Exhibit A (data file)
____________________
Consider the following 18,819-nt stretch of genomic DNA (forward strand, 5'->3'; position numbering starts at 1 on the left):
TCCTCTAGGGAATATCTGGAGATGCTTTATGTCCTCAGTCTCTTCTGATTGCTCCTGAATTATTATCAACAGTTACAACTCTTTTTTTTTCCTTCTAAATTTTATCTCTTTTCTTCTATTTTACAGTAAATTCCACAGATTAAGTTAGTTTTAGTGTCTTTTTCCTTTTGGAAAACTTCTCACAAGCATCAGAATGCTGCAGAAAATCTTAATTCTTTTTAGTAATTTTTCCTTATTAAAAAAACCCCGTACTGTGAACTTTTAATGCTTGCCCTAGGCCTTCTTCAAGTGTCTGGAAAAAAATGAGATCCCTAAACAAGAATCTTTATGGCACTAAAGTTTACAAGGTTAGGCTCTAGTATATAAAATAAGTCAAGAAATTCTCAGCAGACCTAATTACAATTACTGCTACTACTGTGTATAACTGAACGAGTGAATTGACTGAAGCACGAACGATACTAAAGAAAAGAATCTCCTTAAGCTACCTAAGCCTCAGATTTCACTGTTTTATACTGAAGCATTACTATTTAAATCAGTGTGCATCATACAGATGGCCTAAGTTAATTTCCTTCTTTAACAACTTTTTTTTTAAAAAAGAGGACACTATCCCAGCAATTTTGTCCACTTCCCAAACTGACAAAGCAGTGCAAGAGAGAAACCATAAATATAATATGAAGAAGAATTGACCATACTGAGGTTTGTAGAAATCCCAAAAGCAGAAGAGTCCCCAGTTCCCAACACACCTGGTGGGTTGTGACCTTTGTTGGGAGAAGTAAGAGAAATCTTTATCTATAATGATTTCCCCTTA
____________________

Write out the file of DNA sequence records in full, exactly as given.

Consider the following 18,819-nt stretch of genomic DNA (forward strand, 5'->3'; position numbering starts at 1 on the left):
TCCTCTAGGGAATATCTGGAGATGCTTTATGTCCTCAGTCTCTTCTGATTGCTCCTGAATTATTATCAACAGTTACAACTCTTTTTTTTTCCTTCTAAATTTTATCTCTTTTCTTCTATTTTACAGTAAATTCCACAGATTAAGTTAGTTTTAGTGTCTTTTTCCTTTTGGAAAACTTCTCACAAGCATCAGAATGCTGCAGAAAATCTTAATTCTTTTTAGTAATTTTTCCTTATTAAAAAAACCCCGTACTGTGAACTTTTAATGCTTGCCCTAGGCCTTCTTCAAGTGTCTGGAAAAAAATGAGATCCCTAAACAAGAATCTTTATGGCACTAAAGTTTACAAGGTTAGGCTCTAGTATATAAAATAAGTCAAGAAATTCTCAGCAGACCTAATTACAATTACTGCTACTACTGTGTATAACTGAACGAGTGAATTGACTGAAGCACGAACGATACTAAAGAAAAGAATCTCCTTAAGCTACCTAAGCCTCAGATTTCACTGTTTTATACTGAAGCATTACTATTTAAATCAGTGTGCATCATACAGATGGCCTAAGTTAATTTCCTTCTTTAACAACTTTTTTTTTAAAAAAGAGGACACTATCCCAGCAATTTTGTCCACTTCCCAAACTGACAAAGCAGTGCAAGAGAGAAACCATAAATATAATATGAAGAAGAATTGACCATACTGAGGTTTGTAGAAATCCCAAAAGCAGAAGAGTCCCCAGTTCCCAACACACCTGGTGGGTTGTGACCTTTGTTGGGAGAAGTAAGAGAAATCTTTATCTATAATGATTTCCCCTTA